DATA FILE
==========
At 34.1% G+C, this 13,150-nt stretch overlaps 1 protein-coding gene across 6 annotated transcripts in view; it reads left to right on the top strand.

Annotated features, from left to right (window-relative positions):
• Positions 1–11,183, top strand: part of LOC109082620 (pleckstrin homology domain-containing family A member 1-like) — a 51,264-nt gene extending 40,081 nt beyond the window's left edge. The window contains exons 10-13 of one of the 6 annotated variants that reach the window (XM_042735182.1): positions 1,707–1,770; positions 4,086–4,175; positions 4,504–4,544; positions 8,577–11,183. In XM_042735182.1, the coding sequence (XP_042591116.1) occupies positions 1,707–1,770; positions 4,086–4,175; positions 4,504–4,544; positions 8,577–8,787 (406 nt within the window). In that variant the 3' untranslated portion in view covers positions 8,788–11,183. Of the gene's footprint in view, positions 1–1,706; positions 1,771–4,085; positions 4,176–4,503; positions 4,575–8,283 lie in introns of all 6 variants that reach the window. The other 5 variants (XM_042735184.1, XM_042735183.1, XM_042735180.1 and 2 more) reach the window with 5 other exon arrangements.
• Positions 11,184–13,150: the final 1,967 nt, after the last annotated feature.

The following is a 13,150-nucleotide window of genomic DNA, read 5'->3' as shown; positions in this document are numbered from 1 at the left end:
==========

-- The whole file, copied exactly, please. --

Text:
At 34.1% G+C, this 13,150-nt stretch overlaps 1 protein-coding gene across 6 annotated transcripts in view; it reads left to right on the top strand.

Annotated features, from left to right (window-relative positions):
• Positions 1–11,183, top strand: part of LOC109082620 (pleckstrin homology domain-containing family A member 1-like) — a 51,264-nt gene extending 40,081 nt beyond the window's left edge. The window contains exons 10-13 of one of the 6 annotated variants that reach the window (XM_042735182.1): positions 1,707–1,770; positions 4,086–4,175; positions 4,504–4,544; positions 8,577–11,183. In XM_042735182.1, the coding sequence (XP_042591116.1) occupies positions 1,707–1,770; positions 4,086–4,175; positions 4,504–4,544; positions 8,577–8,787 (406 nt within the window). In that variant the 3' untranslated portion in view covers positions 8,788–11,183. Of the gene's footprint in view, positions 1–1,706; positions 1,771–4,085; positions 4,176–4,503; positions 4,575–8,283 lie in introns of all 6 variants that reach the window. The other 5 variants (XM_042735184.1, XM_042735183.1, XM_042735180.1 and 2 more) reach the window with 5 other exon arrangements.
• Positions 11,184–13,150: the final 1,967 nt, after the last annotated feature.

The following is a 13,150-nucleotide window of genomic DNA, read 5'->3' as shown; positions in this document are numbered from 1 at the left end: